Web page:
You may also see other names used for added sugars, but these are not recognized by the FDA as an ingredient name. These include cane juice, evaporated corn sweetener, fruit juice concentrate, crystal dextrose, glucose, liquid fructose, sugar cane juice, and fruit nectar.

Bottom line: Added sugar has zero nutritional value but may be responsible for associated health problems. Too much sugar has also been linked to cardiovascular issues and other chronic conditions associated with obesity. So it's not surprising that the U.S. Dietary Guidelines Advisory Committee has singled out added sugar as a major health concern, recommending that Americans get no more than 10 percent of their daily calories from the sweet stuff.

Referenced articles: http://www.huffingtonpost.com/2015/05/27/low-sugar-vs-low-carb_n_7347216.html

Sincerely,

Dr. Deborah Neiman MD

49 U.S. Highway 202
Far Hills, NJ  07931
908-470-2235
www.stepaheadwellnesscenter.com

Tags: Weight Loss, low sugar, low carb

How to Survive Barbecue Season

Posted by deborah neiman on Fri, May 22, 2015 @ 12:04 PM

Tis’ the season of hot dogs and burgers. The joys of summer are surrounded by food laced with calories and weight gain risks. But, with a healthy eating plan, you can satisfy your taste buds without expanding your waistline. Here are the five most common mistakes people make when eating at a barbecue and solutions on how to avoid popular diet pitfalls.

Diet Pitfall #1. Arriving to a barbecue starving. Are you just going to wing it?

Think again. Attending a barbecue extremely hungry without a game plan is a combination that can lead to overindulgence and diet regrets.

Solutions:

Practice damage control when it comes to your favorite summer foods. Remember that everybody can eat something of everything; it’s just a matter of how much. A small sliver of mom’s apple pie with a side of fresh fruit will do less damage to your waistline than chocolate cream pie a la mode.

Take control of your environment whenever possible. Never engage in conversation while sitting next to a bowl of potato chips. Summer events are a great time for mingling and conversation is calorie-free. Two additional tips that help prevent overeating include wearing snug-fit clothing and chewing on sugarless gum, which can prevent you from returning to the buffet line for second helpings.

If you are starving, you are more likely to eat fast and impulsively, instead of selecting foods based on nutritional value. This can lead to calorie overload—just 1 ounce of potato chips and 2 tablespoons of ranch dip adds up to 200 calories and 16 grams of fat, and that’s before the main course. Take the edge off your hunger before a party. Eat a small low-fat snack such as fruit or low-fat yogurt before you head to a summer barbecue. This will help you avoid rushing to the buffet table when you arrive. It’s also a good idea to eat slowly and savor every bite. It takes 20 minutes for your brain to register fullness. Speed eating (usually as a consequence of extreme hunger) can easily lead to excessive calorie intake. Using chopsticks for salads and noodle dishes can slow down your eating pace.

Diet Pitfall #2. Putting the wrong foods on the grill.

While it is true that outdoor grilling allows excess fat in meat and poultry to drip away, it is worth keeping certain foods off the grill due to their high calories, saturated (artery-clogging) fat and sodium content. The culprits: regular ground meats, dark-meat poultry with skin, beef short ribs (just 3 ounces has 330 calories and 31g fat, pork spareribs and sausages (1 link of bratwurst has 281 calories, 25g fat).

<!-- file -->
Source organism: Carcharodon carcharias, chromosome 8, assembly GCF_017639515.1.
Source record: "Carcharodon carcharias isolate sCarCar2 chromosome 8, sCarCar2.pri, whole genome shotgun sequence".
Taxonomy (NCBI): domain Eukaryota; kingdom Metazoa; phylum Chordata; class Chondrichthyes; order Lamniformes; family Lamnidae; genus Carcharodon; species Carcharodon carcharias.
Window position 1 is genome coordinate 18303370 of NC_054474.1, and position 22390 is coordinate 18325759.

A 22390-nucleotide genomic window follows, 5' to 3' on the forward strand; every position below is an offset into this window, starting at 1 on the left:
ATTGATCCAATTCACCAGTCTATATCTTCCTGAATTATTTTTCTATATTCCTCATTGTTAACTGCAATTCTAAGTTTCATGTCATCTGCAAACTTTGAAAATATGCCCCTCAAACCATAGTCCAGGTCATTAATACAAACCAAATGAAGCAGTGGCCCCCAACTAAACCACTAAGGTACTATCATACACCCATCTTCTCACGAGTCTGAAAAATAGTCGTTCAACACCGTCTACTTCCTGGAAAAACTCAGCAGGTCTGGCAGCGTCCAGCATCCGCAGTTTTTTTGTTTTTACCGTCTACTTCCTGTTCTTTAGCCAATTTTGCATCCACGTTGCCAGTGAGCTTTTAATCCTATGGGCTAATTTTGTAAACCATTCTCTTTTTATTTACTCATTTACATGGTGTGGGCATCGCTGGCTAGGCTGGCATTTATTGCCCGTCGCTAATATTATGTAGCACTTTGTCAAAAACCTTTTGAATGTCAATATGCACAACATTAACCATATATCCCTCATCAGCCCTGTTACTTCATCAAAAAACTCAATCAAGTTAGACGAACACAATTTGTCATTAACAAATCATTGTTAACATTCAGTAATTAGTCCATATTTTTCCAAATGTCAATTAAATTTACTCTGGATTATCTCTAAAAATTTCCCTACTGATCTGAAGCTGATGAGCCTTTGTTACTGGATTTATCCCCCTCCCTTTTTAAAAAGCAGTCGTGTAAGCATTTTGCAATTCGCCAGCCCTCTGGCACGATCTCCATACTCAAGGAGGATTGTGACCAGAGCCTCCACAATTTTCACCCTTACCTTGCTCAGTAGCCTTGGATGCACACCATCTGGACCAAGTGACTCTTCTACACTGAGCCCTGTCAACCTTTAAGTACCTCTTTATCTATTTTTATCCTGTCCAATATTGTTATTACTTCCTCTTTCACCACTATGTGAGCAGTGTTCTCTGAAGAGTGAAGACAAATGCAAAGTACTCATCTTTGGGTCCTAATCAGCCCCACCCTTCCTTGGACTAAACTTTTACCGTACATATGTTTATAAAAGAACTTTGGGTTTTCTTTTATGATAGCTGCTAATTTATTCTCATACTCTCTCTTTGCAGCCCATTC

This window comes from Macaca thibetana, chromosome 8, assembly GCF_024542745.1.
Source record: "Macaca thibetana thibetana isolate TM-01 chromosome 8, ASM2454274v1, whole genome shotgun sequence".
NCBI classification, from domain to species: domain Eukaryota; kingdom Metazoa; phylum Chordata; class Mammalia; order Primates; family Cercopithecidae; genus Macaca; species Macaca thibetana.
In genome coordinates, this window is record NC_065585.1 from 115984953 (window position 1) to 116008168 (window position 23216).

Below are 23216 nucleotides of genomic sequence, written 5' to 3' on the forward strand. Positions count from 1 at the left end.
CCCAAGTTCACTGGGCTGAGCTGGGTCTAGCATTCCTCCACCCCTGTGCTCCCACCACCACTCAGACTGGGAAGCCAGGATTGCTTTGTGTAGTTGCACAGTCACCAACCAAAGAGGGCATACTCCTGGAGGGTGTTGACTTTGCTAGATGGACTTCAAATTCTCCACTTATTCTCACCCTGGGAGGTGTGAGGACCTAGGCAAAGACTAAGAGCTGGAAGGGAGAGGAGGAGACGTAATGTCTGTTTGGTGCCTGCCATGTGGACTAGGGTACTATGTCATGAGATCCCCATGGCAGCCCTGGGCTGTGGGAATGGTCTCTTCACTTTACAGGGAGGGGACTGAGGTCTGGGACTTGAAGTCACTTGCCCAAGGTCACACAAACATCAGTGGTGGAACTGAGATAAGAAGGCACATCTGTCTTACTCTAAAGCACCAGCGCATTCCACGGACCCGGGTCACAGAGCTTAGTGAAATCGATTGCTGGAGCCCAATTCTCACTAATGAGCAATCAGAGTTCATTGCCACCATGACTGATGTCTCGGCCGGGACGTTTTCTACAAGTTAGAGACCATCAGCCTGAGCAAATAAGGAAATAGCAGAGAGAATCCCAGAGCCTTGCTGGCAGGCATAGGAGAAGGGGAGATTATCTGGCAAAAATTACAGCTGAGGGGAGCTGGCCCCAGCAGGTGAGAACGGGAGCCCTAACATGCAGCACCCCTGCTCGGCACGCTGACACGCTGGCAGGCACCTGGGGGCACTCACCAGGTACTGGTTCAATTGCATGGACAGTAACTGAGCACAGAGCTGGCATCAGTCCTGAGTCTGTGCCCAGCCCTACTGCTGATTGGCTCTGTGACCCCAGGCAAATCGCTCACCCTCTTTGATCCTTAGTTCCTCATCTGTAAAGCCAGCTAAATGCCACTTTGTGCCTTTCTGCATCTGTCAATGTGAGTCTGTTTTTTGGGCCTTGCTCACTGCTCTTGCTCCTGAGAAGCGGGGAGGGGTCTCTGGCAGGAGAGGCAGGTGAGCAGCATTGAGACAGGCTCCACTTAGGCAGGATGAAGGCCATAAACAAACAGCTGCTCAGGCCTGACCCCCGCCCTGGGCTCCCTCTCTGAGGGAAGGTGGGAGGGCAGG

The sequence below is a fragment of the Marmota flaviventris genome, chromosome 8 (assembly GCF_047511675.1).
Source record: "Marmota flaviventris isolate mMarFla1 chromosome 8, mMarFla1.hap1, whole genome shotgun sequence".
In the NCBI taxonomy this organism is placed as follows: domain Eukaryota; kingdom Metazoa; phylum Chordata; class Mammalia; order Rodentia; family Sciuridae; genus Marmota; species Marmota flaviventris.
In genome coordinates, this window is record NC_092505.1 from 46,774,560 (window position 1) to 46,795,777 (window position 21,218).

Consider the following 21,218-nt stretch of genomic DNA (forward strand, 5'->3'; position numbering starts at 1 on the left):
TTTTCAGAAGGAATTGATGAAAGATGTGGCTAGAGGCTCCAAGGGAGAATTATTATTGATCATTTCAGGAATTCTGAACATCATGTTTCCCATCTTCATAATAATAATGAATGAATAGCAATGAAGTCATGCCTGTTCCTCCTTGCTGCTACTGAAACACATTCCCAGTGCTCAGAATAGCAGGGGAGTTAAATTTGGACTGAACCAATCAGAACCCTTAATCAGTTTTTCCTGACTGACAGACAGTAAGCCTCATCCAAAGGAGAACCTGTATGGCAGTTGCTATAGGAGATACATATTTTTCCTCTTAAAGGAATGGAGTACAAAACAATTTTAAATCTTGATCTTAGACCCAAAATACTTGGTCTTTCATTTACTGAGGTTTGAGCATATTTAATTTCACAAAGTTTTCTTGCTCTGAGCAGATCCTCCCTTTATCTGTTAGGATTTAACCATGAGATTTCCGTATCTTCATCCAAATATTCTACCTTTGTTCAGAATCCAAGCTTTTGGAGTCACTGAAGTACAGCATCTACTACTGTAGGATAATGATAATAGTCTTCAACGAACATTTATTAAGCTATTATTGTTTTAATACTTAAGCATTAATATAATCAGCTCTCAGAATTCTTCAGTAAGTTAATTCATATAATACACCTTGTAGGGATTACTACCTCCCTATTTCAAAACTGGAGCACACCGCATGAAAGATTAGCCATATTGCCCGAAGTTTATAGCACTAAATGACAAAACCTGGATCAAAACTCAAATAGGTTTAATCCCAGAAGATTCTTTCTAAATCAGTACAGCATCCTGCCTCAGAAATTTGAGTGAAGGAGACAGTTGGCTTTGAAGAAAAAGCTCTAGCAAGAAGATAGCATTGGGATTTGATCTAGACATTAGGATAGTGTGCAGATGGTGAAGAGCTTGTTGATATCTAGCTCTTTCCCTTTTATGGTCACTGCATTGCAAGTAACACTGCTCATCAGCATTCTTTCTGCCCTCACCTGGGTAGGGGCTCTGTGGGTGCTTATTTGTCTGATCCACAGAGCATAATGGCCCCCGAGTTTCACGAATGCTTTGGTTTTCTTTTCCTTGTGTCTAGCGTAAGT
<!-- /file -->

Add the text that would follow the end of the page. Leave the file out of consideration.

Solutions:

Chicken breast meat is leaner than skin-covered dark meat.

Grill lean cuts of meat. Lean protein adds a “satiety factor” to your barbecue meal, keeping you full on fewer calories. Purchase ground meat and poultry advertised as “lean” or “extra lean” on the package*.

Choose white-meat chicken over dark. Chicken breast is lower in calories and fat than is the dark meat found in thighs and legs. A 3-ounce serving of grilled skinless chicken breast tenders has about 110 calories, 3g fat—that’s 100 fewer calories and 12 fewer fat grams than the same serving of chicken thigh with skin.

Add seafood to your grill. Firm, fatty fish like salmon (which contains heart-healthy omega-3 fat) is the easiest to barbecue. Shrimp also serves as a low-fat source of protein. A 3 ounce serving of cooked shrimp (about 12 large shrimp) provides 90 calories and a modest 1.5g fat. Flavoring with lemon juice and herbs instead of an oil-based marinade can save calories.

When buying beef, look for the words round or loin (eye-round, bottom round roast and steak, or sirloin/flank steak). When buying pork, look for leg or loin cuts (pork tenderloin, top loin. A 3 ounce cooked serving of pork tenderloin has only 116 calories and 4.5g fat. Don’t stop at meats. Lean protein can also be vegetarian. Prepare veggie kebabs using cubes of firm tofu on a skewer with your favorite fruits and vegetables (mushrooms, grape tomatoes, pepper, onions, pineapples, apple slices) For a meaty burger without the beef, swap a hamburger for  a Portobello mushroom burger topped with 2 slices of low-fat cheddar cheese (48 calories, 2 g fat, 7g protein per slice of cheese). For added flavor, remove stems and gills of Portobello mushroom and brush with olive oil and balsamic vinegar. Non-fat cooking spray (olive oil or canola oil base) can be used in substitution for oil to save calories.

Meaty Tips:

* 4-ounces of raw meat weighs in at 3-ounces after cooking

* Lean beef has less than 10g of total fat, 4.5g or less of saturated fat (the bad-for-your heart-fat that raises blood cholesterol) and less than 95 mg of cholesterol per cooked 3 –ounce serving (about he size of a deck of cards). Extra lean meat has less than 5g of fat and less than 2g of saturated at per cooked 3-ounce serving.